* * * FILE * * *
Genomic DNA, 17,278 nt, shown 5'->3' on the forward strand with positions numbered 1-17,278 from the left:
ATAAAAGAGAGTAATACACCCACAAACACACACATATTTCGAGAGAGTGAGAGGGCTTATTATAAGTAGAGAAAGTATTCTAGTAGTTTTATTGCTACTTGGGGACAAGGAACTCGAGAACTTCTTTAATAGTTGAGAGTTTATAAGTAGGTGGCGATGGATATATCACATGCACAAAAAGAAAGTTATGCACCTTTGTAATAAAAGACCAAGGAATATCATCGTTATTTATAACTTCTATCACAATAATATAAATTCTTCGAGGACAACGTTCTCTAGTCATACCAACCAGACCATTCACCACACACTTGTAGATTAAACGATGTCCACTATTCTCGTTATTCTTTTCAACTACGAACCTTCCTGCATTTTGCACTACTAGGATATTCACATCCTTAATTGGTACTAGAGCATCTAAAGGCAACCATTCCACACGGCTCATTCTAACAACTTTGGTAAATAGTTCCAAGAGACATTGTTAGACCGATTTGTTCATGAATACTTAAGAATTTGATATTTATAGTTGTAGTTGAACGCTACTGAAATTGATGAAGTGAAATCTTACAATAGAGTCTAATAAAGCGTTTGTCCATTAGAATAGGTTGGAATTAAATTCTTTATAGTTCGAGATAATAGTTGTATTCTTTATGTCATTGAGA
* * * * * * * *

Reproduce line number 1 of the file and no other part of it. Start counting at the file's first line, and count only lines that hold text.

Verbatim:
Genomic DNA, 17,278 nt, shown 5'->3' on the forward strand with positions numbered 1-17,278 from the left: